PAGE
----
September 6, 2013
We have reached the first Friday of September. Woo-hoo for the weekend! Those of you who entered our Love Bites Giveaway last month should be receiving an email by the time the next blog gets posted with consolation prizes from both Jim Grayson and Deborah Gould to thank you for your interest. These prizes are available no where else.
Each month there are dozens of observances. One of the observances in September include Attention Deficit Hyperactivity Disorder Month. The purpose is to educate healthcare groups, children and family organizations, teachers, parents and others by providing information on effective treatments for ADHD.
This weekend in history
On September 6, 1847, Henry David Thoreau left Walden Pond and moved in with Ralph Waldo Emerson and his family in Concord, Massachusetts.
The first Star Trek series premiered on NBC on September 8, 1966.
Holidays and Observances for this weekend
Today is a day we stand strongly behind. September 6th is Read a Book Day. Take time out of your busy life, and relax with a good book. Cozy up on a chair, indoors or out. It doesn’t matter where you read that book, as long as you can do so in a comfortable manner. If you doze off along the way, we won’t tell anyone. Reading is a great lifetime hobby. It offers so many positive attributes. It’s relaxing and therapeutic. It’s educational. Its entertaining. And, a whole lot of other good things, too. If you have young children, or elderly people in your home, take the time to read a book to them today. It is a wonderful time to bond with them and it creates pleasant, lasting memories.
Fight Procrastination day is September 6th. This is a day to get things done, it’s a call to action. To many people, procrastination is a way of life. The more difficult the action or decision, the easier it is to join the league of procrastinators. As a procrastinator, you are in very good company. You can even become a card carrying member of a Procrastinator’s club. Today is a day to fight procrastination. Make a decision. Take action. Do it now. Do it today. It may be hard to do. But, you will be glad you did.
Neither Rain Nor Snow Day celebrates the opening of the New York Post Office building on September 7, 1914. This following inscription was inscribed on the building: “Neither snow nor rain not heat nor gloom of night, stays these couriers from the swift completion of their appointed rounds.” A lot of people assume the inscription represents the Post Office motto. This assumption is incorrect. But, this inscription is very close to the old Pony Express rider’s motto. Which leads to a third misconception.. ……The Pony Express was not a government funded predecessor to today’s Post Office. The Pony Express was a courier and message delivery service. However, it was privately owned and funded. Use this day to show your appreciation to postal delivery people.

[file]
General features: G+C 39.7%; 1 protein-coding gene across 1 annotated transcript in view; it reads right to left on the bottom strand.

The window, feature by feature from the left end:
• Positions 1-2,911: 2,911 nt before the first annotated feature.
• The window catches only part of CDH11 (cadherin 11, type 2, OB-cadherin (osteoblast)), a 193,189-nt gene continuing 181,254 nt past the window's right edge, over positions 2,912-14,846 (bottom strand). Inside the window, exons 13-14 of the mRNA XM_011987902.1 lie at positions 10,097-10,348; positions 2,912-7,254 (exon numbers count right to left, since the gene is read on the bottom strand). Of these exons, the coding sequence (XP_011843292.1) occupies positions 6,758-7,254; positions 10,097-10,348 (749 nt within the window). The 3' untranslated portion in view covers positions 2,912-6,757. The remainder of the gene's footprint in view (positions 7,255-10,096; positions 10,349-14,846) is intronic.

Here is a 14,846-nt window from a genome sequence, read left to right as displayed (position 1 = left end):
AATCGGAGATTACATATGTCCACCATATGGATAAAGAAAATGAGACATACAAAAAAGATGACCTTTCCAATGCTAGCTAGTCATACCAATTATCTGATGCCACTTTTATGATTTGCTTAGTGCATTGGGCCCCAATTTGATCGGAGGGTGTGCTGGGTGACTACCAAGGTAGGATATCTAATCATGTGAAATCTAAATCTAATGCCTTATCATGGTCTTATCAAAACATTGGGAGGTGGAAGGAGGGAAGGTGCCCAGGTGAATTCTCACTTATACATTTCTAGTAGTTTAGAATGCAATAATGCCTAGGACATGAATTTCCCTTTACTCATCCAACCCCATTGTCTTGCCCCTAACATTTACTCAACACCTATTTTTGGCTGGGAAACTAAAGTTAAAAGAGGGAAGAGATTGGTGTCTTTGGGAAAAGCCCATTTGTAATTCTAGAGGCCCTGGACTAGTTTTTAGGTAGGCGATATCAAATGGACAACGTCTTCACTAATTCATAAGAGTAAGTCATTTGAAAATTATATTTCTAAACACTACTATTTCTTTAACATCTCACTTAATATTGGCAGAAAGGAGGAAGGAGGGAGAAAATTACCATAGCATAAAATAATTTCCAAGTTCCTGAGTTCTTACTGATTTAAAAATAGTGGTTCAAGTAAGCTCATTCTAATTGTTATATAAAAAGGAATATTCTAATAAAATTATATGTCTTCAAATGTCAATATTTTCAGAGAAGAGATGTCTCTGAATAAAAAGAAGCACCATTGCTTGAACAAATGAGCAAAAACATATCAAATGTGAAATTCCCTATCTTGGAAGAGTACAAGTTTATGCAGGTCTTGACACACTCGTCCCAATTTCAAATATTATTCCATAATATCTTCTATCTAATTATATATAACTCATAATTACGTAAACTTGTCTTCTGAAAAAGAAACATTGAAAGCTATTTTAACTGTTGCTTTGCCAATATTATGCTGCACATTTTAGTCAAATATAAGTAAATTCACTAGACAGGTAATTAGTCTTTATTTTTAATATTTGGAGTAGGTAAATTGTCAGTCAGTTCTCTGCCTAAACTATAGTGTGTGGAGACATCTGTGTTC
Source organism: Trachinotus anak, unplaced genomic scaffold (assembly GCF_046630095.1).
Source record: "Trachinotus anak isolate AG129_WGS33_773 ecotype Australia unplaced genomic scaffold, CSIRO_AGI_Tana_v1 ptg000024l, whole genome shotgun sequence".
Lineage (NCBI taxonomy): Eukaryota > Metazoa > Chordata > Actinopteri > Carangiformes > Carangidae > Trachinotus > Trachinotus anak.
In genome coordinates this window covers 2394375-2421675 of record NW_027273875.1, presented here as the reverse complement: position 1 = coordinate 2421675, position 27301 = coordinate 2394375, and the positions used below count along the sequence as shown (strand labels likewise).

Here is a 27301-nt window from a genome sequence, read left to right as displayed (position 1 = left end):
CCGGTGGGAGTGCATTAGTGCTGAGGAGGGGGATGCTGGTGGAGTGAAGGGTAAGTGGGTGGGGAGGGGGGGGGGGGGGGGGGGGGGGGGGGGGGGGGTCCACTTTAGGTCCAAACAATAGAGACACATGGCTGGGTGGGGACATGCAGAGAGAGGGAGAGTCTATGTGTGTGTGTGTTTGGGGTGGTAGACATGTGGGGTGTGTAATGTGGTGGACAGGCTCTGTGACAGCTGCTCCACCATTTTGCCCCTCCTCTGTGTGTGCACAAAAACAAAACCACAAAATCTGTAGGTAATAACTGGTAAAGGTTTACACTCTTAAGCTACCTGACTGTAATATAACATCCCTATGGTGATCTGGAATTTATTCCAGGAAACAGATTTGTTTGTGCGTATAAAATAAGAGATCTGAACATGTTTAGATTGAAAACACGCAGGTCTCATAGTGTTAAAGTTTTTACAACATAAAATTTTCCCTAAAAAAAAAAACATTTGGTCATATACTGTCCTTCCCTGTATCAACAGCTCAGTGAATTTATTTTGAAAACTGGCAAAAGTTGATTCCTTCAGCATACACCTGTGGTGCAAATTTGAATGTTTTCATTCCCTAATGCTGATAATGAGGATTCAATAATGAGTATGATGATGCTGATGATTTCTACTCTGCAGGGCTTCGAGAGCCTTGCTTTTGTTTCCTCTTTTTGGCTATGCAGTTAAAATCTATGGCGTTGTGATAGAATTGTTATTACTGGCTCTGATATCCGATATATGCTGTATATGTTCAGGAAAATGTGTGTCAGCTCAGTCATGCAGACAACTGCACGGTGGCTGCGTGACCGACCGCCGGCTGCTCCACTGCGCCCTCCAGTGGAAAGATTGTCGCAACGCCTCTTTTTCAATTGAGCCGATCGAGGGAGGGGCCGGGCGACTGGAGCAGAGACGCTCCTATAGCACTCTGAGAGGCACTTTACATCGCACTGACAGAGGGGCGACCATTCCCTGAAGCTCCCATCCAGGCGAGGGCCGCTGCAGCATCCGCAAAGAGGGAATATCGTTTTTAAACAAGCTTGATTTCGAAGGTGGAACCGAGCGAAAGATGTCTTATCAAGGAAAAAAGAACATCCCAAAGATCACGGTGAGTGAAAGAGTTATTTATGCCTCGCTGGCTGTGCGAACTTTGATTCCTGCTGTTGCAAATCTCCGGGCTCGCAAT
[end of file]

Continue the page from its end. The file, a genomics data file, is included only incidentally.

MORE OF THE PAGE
Salami Day was first started in 2006 in Henrico, Virginia, by the Salami Appreciation Society (SAS for short). Salami is cured sausage that has been fermented and air-dried. Countries like Italy, France, Hungary, Germany, and Spain each produce their own style of salami. The varieties differ in the coarseness or fineness of the chopped meat as well as the size and style of the casing. Although the exact origin of salami is unknown, there is evidence that fermented sausage has been made in the Mediterranean region for more than 2,000 years. Both the Romans and Greeks cured their meat so that the final product could be stored at room temperature for up to ten years without going bad. The way in which salami is fermented has many natural health benefits. For example, the final product contains lactic acid bacteria, which can help maintain a healthy digestive system. To celebrate Salami Day, enjoy some delicious salami on a sandwich, in a salad, or on its own!
Because there is no better day than Salami day to give you a discount on the second book in the Hank Zipzer series we are lowering the cost of I Got a D in Salami this week only. This book is written by Henry Winkler and Lin Oliver. Jesse Joshua Watson illustrated it. This paperback book is aimed at kids 7-11 years and is 176 pages long. Amazon gives the following description:
It’s report card day-the most dreaded day in Hank’s school year. And when Hank gets his grades, they’re his worst nightmare come true: a D in spelling, a D in reading, a D in math. After school, Hank and his friends go to his mom’s deli. His mom is on the prowl-she knows a report card day when she sees one. Hank tries to stall her, but she’s going for his backpack. He’s cornered. Hank hands the report card off to his friend Frankie, who gives it to his friend Ashley, who gives it to Robert, who puts it into a meat grinder! Hank watches as his Ds are ground into a big salami, and this particular salami is being made for a very important client. How will Hank get out of this one?